This week on Hold Your Fire!, Richard Atwood speaks with Crisis Group’s Middle East experts Joost Hiltermann and Dina Esfandiary about the World Cup in Qatar, regional politics and friction between the U.S. and Saudi Arabia.
Join Crisis Group Executive Vice President Richard Atwood as he dives deep into the conflicts that rage around the globe. He speaks with Crisis Group field analysts and special guests to get their unique, on-the-ground perspective. Episodes from past seasons of Hold Your Fire! can be found here: Season 1 and Season 2.
As part of his commitment to bringing “total peace” to Colombia, President Gustavo Petro has inaugurated new talks with the country’s last leftist insurgency. In this Q&A, Crisis Group expert Elizabeth Dickinson explains why this round of negotiations could differ from failed past attempts.
Ethiopia’s federal government and leaders in the war-torn Tigray region signed a peace accord on 2 November, followed by an implementation deal ten days later. After making these steps toward ending the conflict, all parties must act responsibly to build a solid foundation for peace.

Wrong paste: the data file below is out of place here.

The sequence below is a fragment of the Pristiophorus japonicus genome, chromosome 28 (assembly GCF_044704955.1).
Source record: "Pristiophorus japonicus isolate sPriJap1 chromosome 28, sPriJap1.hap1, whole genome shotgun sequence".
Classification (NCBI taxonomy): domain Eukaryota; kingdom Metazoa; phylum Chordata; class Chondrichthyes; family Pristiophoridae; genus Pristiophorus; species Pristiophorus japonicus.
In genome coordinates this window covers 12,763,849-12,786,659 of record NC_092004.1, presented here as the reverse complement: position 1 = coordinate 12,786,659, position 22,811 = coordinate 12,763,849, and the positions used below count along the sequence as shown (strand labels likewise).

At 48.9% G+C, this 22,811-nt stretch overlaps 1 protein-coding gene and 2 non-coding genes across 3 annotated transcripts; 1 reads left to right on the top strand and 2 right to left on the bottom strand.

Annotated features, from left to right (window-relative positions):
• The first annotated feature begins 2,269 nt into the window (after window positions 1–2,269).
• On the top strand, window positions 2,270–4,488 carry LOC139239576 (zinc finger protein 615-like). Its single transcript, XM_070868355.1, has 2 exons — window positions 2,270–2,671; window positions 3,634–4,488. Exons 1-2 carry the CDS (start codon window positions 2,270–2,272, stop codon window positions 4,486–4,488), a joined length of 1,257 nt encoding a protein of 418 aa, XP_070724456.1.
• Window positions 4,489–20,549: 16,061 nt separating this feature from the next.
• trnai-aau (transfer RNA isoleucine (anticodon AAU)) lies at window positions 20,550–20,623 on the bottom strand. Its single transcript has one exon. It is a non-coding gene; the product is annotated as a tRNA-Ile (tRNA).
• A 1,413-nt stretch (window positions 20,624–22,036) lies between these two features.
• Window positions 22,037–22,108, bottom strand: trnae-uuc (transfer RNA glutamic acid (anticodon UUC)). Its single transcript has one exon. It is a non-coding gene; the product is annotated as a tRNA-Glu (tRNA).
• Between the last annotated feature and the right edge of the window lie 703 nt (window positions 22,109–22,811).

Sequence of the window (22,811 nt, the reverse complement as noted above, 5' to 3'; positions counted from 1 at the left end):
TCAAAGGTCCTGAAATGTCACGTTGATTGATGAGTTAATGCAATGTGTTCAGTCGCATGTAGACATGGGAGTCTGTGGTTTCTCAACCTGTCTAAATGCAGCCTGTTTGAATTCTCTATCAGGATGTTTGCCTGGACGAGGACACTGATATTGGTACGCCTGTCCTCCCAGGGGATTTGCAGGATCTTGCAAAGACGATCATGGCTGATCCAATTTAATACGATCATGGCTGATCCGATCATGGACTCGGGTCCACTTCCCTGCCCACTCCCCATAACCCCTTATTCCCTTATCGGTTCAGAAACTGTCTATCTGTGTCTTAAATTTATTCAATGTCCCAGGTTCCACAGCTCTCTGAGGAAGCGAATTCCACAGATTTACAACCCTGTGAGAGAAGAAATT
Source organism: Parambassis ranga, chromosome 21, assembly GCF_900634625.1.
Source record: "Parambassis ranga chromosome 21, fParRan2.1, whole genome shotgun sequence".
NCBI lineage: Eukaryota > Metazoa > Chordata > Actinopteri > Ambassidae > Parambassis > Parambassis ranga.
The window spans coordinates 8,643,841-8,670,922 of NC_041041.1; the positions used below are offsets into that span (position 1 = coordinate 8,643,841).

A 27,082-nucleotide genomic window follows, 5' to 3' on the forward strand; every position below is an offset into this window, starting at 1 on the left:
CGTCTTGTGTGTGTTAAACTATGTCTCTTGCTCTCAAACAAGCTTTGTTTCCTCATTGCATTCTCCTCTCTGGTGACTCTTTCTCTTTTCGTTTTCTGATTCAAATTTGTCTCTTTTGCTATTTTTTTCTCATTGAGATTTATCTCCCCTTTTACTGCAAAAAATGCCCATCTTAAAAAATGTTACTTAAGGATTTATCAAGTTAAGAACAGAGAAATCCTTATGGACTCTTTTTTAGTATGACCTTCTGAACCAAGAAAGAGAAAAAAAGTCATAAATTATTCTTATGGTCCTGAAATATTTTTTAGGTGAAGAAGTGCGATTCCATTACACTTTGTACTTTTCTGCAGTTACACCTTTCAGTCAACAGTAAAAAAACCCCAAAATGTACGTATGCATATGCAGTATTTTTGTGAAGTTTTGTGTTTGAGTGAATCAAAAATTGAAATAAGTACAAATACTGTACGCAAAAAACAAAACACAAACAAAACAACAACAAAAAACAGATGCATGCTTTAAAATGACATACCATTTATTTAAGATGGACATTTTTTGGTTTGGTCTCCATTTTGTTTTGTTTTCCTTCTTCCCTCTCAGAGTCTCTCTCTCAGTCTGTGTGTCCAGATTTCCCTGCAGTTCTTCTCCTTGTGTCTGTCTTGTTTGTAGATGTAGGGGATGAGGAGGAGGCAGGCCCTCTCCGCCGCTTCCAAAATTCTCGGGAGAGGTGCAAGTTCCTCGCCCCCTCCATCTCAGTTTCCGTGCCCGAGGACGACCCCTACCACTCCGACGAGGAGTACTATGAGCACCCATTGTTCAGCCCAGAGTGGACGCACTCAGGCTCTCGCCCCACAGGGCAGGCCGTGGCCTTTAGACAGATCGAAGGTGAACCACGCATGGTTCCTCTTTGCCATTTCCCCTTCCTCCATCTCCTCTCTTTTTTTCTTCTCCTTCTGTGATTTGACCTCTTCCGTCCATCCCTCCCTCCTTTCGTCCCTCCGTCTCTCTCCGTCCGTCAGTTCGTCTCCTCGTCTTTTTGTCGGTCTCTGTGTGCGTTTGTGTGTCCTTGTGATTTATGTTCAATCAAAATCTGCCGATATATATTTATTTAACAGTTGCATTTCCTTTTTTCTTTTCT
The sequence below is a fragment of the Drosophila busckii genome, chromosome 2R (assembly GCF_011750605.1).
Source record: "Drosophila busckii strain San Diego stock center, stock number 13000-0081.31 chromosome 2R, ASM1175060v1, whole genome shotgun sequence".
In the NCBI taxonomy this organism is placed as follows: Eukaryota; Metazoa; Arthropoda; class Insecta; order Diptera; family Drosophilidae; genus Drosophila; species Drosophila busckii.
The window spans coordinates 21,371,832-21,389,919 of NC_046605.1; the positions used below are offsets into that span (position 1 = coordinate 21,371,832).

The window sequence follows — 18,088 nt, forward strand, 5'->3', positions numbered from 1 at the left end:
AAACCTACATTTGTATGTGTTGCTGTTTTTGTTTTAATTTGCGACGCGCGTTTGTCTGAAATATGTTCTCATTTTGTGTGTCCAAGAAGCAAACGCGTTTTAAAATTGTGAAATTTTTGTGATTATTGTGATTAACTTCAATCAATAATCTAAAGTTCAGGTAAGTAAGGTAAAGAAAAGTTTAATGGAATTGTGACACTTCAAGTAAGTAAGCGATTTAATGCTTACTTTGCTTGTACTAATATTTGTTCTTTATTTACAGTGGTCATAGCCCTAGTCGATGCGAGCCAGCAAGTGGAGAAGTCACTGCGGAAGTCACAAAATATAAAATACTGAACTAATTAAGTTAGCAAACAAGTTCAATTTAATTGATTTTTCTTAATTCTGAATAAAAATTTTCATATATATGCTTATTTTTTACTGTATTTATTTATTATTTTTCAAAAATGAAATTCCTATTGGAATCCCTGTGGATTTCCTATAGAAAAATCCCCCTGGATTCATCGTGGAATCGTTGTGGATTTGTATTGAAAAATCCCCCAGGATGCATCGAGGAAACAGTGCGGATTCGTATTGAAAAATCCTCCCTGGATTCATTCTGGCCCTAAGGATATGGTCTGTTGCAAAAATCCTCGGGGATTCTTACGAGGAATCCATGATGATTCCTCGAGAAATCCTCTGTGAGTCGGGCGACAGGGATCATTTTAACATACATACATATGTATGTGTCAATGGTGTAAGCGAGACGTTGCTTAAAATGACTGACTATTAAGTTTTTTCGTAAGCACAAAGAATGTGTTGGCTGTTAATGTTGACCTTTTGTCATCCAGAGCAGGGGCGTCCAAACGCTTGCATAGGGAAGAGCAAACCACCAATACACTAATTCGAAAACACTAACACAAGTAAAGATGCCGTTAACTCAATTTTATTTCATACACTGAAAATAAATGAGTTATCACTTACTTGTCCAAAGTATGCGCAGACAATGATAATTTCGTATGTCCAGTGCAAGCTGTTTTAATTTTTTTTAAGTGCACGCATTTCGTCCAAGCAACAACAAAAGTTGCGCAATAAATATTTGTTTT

On Our Radar scans conflicts and crises around the globe every week and features some of the hotspots Crisis Group's analysts are closely watching. Whether an under-reported trend or a headline-grabbing development, our field experts explain why it matters or what should be done.
Crisis Group co-founder Lord (Mark) Malloch-Brown talks about the shortcomings of global climate financing efforts and explains how conflict-affected countries are the most impacted by this conundrum.
This week on Hold Your Fire! Richard Atwood is joined by Pekka Haavisto, Finland's Foreign Minister, to talk about the war in Ukraine, the future of Europe’s security architecture and peacemaking in the Horn of Africa and Middle East.
In the run-up to COP27, Crisis Group experts contribute their views on how climate change shapes the conflicts and crises they work on.
Crisis Group's co-chair Susana Malcorra talks about how conflict-affected countries receive less support to deal with the impacts of climate change and why this is problematic.
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